An important job which many neglect saying they are not going to show any trees is to detail their trees. This makes them look their best and that helps give you incentive to follow other good practices. Start by checking the branches. Prune any out of place or too long twigs. Remove any unnecessary wire, that is wire on limbs that have set in place. Treat any jin and shari that needs it. Then move down to the pot. Be sure it is clean and all lime deposits are removed. Steel wool works great to clean pots. A coating with a very light wax polish such as leaf shine will make the pot look good and helps keep the mineral deposits from forming. Then check the soil. It should cover the outer roots. The surface of the soil must be clean of any fallen leaves or other debris. Now it looks so good you might as well take it to a show.

By John Miller Reprinted From 2015

2021 Programs

Feb. 03, 2021 in Bonsai by admin - Comments: 1

Everyone knows the difficulties we experienced in 2020, and the scheduling of programs for 2021 is still presenting a few obstacles. But we are committed to having presentations to broaden your bonsai knowledge, introduce you to local and national artists, and make bonsai enjoyable this year and in years to come. While the calendar still has some openings for 2021, we are excited to have Boon Manakitivipart join us in July. Plus the Bonsai Smiths will hopefully be joining us in the second half of 2021 for some hands-on work on your trees. Our annual Raffle and Auction will happen this June. We will keep you informed and updated of programs scheduled, and please let us know if you have any ideas for an upcoming meeting.

I Killed My Bonsai

Feb. 06, 2021 in Bonsai by admin - Comments: 1

Utter nonsense: You know why most beginner bonsai trees die? Hint: It doesn't have anything to do with the person involved, it's more likely to be the facility from which the bonsai was purchased.

Too often people settle for a mallsai(a bonsai purchased in a mall or home improvement store) without any kind of care instructions. Not knowing where to put the bonsai, some people place it on their television or other unsuitable location. Unfortunately, it's just a matter of time at that point.

This is not to say all mallsai die, but too many don't survive in their new environment. The next time you see a bonsai being sold at the mall or home improvement store, ask an associate for detailed information on the tree species, care instructions, or why there are rocks glued to the soil. Then sit back and enjoy the show as they scratch their head or hem and haw an answer that won't pass the common-sense test. Remember, there are bonsai trees for all experience levels, but you should always purchase your bonsai from a reputable nursery. It will arrive healthy, in good condition, and complete with accurate care instructions. And if you're not sure what species you should purchase for your climate, just ask. Bonsai gardeners are very helpful.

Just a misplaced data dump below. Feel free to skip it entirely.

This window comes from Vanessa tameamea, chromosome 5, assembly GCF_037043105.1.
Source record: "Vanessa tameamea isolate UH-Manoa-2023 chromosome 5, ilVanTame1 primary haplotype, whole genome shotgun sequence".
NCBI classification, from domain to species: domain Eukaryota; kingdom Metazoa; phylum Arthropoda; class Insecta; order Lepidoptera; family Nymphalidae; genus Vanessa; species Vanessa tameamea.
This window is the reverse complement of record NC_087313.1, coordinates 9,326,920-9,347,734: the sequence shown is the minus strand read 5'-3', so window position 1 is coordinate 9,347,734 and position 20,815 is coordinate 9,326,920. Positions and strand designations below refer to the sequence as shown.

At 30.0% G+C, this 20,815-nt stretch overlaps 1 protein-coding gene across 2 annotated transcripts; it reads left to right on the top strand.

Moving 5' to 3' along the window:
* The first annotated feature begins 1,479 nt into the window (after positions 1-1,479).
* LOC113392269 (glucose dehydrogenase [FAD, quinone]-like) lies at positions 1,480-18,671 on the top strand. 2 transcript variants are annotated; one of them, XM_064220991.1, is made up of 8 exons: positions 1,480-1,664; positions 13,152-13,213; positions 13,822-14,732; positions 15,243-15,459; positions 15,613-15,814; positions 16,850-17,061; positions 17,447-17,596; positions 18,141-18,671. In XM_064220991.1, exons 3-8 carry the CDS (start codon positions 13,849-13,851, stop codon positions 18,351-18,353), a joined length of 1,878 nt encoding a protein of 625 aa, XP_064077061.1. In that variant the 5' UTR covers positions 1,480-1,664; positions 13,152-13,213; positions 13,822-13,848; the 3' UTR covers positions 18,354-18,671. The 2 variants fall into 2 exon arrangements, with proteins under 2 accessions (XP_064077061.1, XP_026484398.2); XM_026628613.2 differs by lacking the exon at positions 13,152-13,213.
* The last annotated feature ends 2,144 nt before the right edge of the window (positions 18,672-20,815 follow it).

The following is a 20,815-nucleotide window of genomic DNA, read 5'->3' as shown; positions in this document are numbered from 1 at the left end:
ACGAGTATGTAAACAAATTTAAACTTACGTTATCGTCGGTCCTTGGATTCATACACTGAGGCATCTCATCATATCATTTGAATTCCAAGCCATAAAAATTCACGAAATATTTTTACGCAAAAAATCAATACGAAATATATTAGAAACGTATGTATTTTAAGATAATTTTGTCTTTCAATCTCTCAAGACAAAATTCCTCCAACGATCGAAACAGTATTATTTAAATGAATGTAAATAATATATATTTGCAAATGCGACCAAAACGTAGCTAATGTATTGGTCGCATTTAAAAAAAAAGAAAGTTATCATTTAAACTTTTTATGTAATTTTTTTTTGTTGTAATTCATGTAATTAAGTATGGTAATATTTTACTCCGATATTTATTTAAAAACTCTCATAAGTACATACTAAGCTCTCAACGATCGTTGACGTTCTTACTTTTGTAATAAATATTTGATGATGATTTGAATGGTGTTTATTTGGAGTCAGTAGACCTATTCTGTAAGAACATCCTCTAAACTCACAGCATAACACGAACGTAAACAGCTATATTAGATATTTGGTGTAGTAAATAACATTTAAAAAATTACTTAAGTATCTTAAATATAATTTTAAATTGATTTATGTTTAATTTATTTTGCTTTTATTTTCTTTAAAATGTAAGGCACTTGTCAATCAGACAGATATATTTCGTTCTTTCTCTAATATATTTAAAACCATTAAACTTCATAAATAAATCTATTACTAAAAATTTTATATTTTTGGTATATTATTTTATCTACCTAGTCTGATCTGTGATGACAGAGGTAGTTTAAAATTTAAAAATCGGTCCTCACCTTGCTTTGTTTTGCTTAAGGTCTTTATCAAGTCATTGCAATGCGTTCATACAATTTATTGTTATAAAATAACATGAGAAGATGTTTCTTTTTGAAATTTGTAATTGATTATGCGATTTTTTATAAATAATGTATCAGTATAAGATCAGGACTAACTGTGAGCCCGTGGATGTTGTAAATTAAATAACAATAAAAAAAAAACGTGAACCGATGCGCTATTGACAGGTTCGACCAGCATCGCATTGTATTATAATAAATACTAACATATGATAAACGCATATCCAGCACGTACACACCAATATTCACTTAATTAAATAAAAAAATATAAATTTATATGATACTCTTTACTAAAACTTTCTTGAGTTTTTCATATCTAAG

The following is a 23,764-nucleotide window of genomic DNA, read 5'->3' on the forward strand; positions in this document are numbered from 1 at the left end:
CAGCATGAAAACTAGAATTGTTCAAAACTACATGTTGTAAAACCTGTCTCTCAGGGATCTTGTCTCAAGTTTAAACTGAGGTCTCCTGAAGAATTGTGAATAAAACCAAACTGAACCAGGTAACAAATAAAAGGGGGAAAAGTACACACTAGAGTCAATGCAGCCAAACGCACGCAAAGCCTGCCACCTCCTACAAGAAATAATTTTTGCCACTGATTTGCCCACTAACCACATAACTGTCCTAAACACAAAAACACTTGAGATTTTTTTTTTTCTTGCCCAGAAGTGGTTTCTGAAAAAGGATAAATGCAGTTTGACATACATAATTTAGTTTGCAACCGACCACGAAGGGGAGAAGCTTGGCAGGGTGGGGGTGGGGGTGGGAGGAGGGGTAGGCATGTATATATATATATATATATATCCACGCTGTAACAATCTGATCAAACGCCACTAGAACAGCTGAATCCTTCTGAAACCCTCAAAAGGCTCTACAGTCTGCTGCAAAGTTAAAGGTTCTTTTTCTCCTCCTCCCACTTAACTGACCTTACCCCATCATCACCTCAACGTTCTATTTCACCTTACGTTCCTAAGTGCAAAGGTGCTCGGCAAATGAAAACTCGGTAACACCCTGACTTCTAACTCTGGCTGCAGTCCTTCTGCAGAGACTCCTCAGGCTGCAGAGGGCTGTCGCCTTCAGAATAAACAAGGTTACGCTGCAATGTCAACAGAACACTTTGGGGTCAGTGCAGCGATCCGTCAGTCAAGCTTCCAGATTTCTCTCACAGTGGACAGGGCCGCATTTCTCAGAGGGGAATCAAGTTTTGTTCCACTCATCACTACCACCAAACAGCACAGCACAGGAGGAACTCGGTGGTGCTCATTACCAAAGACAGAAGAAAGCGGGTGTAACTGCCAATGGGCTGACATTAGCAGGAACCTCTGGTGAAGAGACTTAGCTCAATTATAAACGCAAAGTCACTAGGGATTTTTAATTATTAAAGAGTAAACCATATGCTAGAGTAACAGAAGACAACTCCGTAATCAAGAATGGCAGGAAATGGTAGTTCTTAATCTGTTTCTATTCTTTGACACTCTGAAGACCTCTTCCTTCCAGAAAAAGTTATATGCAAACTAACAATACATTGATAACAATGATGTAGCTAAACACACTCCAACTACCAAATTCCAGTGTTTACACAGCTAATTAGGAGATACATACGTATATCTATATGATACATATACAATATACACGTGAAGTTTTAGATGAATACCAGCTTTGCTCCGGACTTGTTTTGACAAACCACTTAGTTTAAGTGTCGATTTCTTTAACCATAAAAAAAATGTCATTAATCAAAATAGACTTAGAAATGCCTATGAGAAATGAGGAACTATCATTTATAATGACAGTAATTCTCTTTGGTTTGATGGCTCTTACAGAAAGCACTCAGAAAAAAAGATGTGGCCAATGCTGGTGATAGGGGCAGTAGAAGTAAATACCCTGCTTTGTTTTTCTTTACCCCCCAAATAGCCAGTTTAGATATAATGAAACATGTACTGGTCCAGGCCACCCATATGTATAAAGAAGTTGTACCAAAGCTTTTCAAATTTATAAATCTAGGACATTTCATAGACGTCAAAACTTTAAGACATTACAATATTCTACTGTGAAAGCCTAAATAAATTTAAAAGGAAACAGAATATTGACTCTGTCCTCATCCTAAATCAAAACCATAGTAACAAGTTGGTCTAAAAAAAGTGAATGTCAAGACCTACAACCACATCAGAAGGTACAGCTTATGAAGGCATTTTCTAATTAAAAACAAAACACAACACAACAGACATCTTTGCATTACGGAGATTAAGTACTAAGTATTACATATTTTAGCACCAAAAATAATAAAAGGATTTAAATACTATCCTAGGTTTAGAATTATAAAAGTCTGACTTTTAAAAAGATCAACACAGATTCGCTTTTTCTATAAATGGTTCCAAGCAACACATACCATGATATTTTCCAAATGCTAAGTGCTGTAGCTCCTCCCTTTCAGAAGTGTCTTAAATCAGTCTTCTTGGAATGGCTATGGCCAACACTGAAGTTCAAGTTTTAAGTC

If you're not successful, the first time, try again. Hey, it happens and we've all been there. But keep these considerations in mind:

  • Location: Many bonsai are placed indoors without sufficient light or circulation. All bonsai require light and plenty of it. Some are fine to be indoors, but most will thrive outdoors. Every tree is different so always consult the care instructions.
  • Water: Bonsai need regular watering, to the point where the soil shouldn't dry out. Deep watering is best, but stop short of constantly soggy soil. Finally, don't fall into the trap that watering bonsai is like watering other plants. They're different, so familiarize yourself with the best methods for watering your bonsai.
  • Fertilizer: Bonsai trees do produce their own food, yet they do need trace minerals and nitrogen. However, too many trees are killed by the well-intended over-fertilizer, so if anything, err on the side of going easy with the fertilizer.
  • Growth: A bonsai tree's size must be kept in proportion to its container. As your tree grows, its root system could become constrained by the pot and overgrow. If your bonsai is not repotted -- or if the top growth is pruned -- it will eventually die. A good tip is that if your tree dries quickly between watering, it may already be too large for the container.

Confucius once said that a guilty conscience needs no accuser. So rest easy -- chances are it's not you, it's either the type of tree you purchased or a general lack of accurate care instructions. Visit your local bonsai garden to get back on track and enjoy your newfound success.

Credit: Bonsai Outlet

To Repot or Not

Feb. 25, 2021 in Bonsai by Steven Hendricks - Comments: 0

I reached out to Sylvia Smith with my concerns about repotting. Basically, would I do more damage to my trees by repotting after this horrible cold weather? This is what she said. (I hope she doesn't mind me sharing.)

Steven Hendricks

We keep our trees in the cold frame so we do not bury them as deeply as others if they are left outside. The few that we did leave out are either in boxes or deep plastic nursery pots and they were all nestled under the benches and not really mulched except for a few fall leaves that I scooped together for a few. That said, if you have any doubts on the health of the trees, simply do a top soil change. If drainage is poor, go a bit deeper. You can almost without fail go down to half the root ball to do this on a potted tree whether in a bonsai pot or growing container.

Our plan on what was left out is the same as our advice to members in the Dallas newsletter, wait until they push to repot. Then you should be able to see the difference between live and dead roots. If the tree looks weak or had branch damage, only do a top soil change.The hardiness is most important when storing trees but sometimes things don't go as planned and after a freeze it's pretty much a mute point. You either did it or you didn't. Even trees that are usually hardy in the cold can start off weak from insects, fungal or root issues and a cold spell can take them over the edge. If trees are left outside it is imperative that they are watered thoroughly prior to a freeze so they can freeze as a solid mass that melts as opposed to freezing dry. This will most definitely be a cause for dead roots.

Hope this all helps. Only you know what went on in your own micro-climate and the advice given from all of us hopefully will help you piece your puzzle together. I will begin repotting this Friday and will post some advice on our FB and Instagram pages (Dallas Bonsai Society).

Be well and stay safe.

Sylvia